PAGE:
Preparing for Memorial Day: Sacred Duty: A Soldier’s Tour at Arlington National Cemetery – Sen Tom Cotton #Imprimis

Posted By on May 26, 2019

tom-cotton-1-150x150Earlier this week I posted something frivolous for a Music Monday, which happens to be Memorial Day, so I’m going to include is post a day early on Sunday thinking others might read it as a way to learn a little more about those who make the ultimate sacrifice in service of our country. If you have never given much thought or just need a reminder as to why we remember and honor those who died, reading the book Sacred Duty: A Soldier’s Tour at Arlington National Cemetery by U.S. Senator Tom Cotton is worthwhile.

If you hesitant to purchase the book, take a look a the article adapted from a speech delivered on April 9, 2019 at Hillsdale College’s Allan P. Kirby, Jr. Center for Constitutional Studies and Citizenship in Washington D.C.

Every headstone at Arlington tells a story. These are tales of heroes, I thought, as I placed the toe of my combat boot against the white marble. I pulled a miniature American flag out of my assault pack and pushed it three inches into the ground at my heel. I stepped aside to inspect it, making sure it met the standard that we had briefed to our troops: “vertical and perpendicular to the headstone.” Satisfied, I moved to the next headstone to keep up with my soldiers. Having started this row, I had to complete it. One soldier per row was the rule; otherwise, different boot sizes might disrupt the perfect symmetry of the headstones and flags. I planted flag after flag, as did the soldiers on the rows around me.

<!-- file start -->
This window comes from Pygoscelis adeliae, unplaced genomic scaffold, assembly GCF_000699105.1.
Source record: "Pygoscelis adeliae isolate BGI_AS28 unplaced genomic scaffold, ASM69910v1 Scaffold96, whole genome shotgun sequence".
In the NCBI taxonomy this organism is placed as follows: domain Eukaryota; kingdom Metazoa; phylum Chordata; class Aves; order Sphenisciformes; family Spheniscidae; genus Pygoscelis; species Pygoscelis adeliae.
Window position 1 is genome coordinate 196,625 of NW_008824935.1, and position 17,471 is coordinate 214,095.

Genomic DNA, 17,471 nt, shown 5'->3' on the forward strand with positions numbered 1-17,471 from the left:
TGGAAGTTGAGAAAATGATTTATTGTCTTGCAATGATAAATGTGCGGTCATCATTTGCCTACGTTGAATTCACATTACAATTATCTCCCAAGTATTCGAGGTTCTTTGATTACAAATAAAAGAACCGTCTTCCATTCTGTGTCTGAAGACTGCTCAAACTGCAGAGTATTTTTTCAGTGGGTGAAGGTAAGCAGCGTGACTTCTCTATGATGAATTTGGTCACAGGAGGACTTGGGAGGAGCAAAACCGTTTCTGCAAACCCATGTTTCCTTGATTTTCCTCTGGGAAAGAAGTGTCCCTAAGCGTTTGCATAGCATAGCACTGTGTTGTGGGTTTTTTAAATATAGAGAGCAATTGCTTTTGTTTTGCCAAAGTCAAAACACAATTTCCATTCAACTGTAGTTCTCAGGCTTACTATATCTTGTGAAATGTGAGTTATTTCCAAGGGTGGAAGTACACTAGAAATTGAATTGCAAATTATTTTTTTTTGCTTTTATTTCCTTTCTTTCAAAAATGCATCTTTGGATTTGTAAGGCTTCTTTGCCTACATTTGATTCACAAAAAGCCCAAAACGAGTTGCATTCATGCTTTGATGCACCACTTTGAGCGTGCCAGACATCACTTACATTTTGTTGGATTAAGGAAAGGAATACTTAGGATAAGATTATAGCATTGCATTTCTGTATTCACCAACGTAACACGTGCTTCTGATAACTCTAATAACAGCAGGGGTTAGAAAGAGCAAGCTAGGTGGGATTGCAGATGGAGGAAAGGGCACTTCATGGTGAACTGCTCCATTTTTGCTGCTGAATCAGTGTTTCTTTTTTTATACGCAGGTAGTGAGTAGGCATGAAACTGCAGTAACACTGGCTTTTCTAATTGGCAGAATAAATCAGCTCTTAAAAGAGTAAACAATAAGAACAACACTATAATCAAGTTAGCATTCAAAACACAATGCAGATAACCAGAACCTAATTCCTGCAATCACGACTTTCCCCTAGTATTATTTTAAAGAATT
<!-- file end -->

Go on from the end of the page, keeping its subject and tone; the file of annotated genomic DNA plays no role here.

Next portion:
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Bending over to plant the flags brought me eye-level with the lettering on those marble stones. The stories continued with each one. Distinguished Service Cross. Silver Star. Bronze Star. Purple Heart. America’s wars marched by. Iraq. Afghanistan. Vietnam. Korea. World War II. World War I. Some soldiers died in very old age; others were teenagers. Crosses, Stars of David, Crescents and Stars. Every religion, every race, every age, every region of America is represented in these fields of stone.

I came upon the gravesite of a Medal of Honor recipient. I paused, came to attention, and saluted. The Medal of Honor is the nation’s highest decoration for battlefield valor. By military custom, all soldiers salute Medal of Honor recipients irrespective of their rank, in life and in death. We had reminded our soldiers of this courtesy; hundreds of grave sites would receive salutes that afternoon. I planted this hero’s flag and kept moving.

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The full Imprimis article can be found on Hillsdale College’s website and I encourage you to read it as a way to reflect on Memorial Day.

For me, having visited Arlington National Cemetery a couple times (once on an honor trip with my dad), reading this article and learning about just how seriously the Old Guard (the 3rd United States Infantry Regiment) takes their duty was humbling. As Sen Cotton’s final paragraph reflects …

No one summed up better what The Old Guard of Arlington means for our nation than Sergeant Major of the Army Dan Dailey. He shared a story with me about taking a foreign military leader through Arlington to lay a wreath at the Tomb of the Unknown Soldier. Sergeant Major Dailey said, “I was explaining what The Old Guard does and he was looking out the window at all those headstones. After a long pause, still looking at the headstones, he said, ‘Now I know why your soldiers fight so hard. You take better care of your dead than we do our living.’”

Comments

Desultory - des-uhl-tawr-ee, -tohr-ee

  1. lacking in consistency, constancy, or visible order, disconnected; fitful: desultory conversation.
  2. digressing from or unconnected with the main subject; random: a desultory remark.
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